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It has been pointed out to me on a few occasions lately that I can be “difficult.” The vicissitudes of difficulty usually have to do with those around me feeling slighted. At these times I have been described as “condescending, disgusted” and other variations of that same theme. What is particularly interesting to me is that my internal experience is totally different than the other person’s perception. Depending on how safe I feel within myself or with the other, this excruciating provocation could be talked through or it could involve a premature dissolution of the relationship, depending on how the challenge is met. It occurs to me that this kind of incongruence can be happening all the time, and I thought I would explore, dismantle, transform and share about it. As I teach something, I integrate it more deeply into my own Work. Thank you for being a Witness to my process.

Initially, when confronted with this pattern, I felt a sense of liberation, both because I instantly recognized the source of this projection as well as how to transform it. I clearly remember being on the receiving end of this “expression” as my mother demonstrated this unconscious pattern frequently. There is a book that has recently come into circulation that was written by a comedian, the title of which says it all: If It Isn’t One Thing, It’s My Mother. This title expresses so well the primal relationship with one’s biological mother and the liberation that comes from resolving the issues that come up in this relationshiop.

34719_3379703924777_1591458156_nAs I began to delve deeply into this pattern in myself, I bumped into a certain level of shame. Shame is usually the culprit when one meets an unconscious pattern that has been repeatedly problematic in relationships. The fact that I have caused other people’s suffering as well my own elicited much sadness. Once I felt the sadness, I was able to move into a state of empathy. Empathy is the antidote to negative states of mind as well as the likely outcome once more difficult feelings are felt. I don’t mean to imply that reaching empathy is an easy process. It takes a good deal of internal work and maturity to reach this state. The process can be complicated if one has the pattern of becoming defensive. Defensiveness usually shows up as an anger reaction that is a manifestation of resistance. The common pitfall almost always has to do with shame being present. Once shame has been identified and felt fully, healing can proceed.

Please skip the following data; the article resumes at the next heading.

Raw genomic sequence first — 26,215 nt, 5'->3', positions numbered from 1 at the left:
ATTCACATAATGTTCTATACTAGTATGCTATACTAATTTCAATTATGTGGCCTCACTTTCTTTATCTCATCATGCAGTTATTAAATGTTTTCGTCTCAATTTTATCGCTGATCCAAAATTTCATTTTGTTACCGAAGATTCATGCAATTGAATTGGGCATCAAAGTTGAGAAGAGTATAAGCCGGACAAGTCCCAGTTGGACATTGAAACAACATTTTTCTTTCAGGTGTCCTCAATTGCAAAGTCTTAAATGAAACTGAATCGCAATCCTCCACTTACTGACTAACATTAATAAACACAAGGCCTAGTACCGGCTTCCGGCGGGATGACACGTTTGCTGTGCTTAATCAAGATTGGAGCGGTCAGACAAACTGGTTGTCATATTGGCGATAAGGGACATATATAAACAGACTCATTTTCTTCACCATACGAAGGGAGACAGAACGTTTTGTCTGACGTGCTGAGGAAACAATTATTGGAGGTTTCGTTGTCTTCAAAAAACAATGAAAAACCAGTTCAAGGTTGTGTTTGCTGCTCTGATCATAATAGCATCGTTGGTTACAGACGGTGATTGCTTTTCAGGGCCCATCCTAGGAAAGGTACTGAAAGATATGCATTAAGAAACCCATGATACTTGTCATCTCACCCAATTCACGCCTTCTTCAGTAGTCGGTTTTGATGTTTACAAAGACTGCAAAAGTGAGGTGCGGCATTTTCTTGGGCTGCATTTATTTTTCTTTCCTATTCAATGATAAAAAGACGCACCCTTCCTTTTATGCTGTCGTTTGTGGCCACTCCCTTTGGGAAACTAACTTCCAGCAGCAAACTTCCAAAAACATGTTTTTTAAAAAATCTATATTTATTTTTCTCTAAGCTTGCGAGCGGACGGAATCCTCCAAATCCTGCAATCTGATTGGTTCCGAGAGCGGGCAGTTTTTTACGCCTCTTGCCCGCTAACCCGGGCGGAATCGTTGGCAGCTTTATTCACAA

I’m fortunate to have done enough work on myself to not succumb to this insidious complication very easily. That doesn’t mean that in my quiet moments with myself I don’t struggle with a level of self-hatred. Fortunately I am able to work through that privately so that the interpersonal relationship doesn’t become impeded in the moment. My goal is to spend less time in this state of self-hatred than before, and I notice that this intention seems to be manifesting well in my practice.

Much of the conflict that shows up in interpersonal relationships needs to be worked out internally. Knowing one’s own triggers is vitally important, and shadow work is essential in understanding the pitfalls that are sure to befall all intimate relationships. My triggers often have to do with becoming afraid. I’ve covered this frequently in my past blog entries; fear has been a trusty traveler along my journey toward healing. Fear is usually the culprit in most of my relational breakdowns. In processing the latest version of this pattern in a very valuable relationship in my life, I, much to my surprise, recovered a memory from high school. I can remember being told when someone unfamiliar to me and I had a meaningful interaction, that she (it was always a SHE) “didn’t realize how nice you were, I thought you were a snob!” Even at that level of awareness, I recognized the significance of this memory. The word I used to describe my emotional state at the time was, “shy.” I realized even then that this pattern was operant and that “fear” was more encompassing than “shy.” Of course I went through many years of being afraid of my fear. In our culture, fear is demonized. I suspect it is demonized because fear is very much a part of the collective human shadow and when it is unconscious, fear is often met with more fear.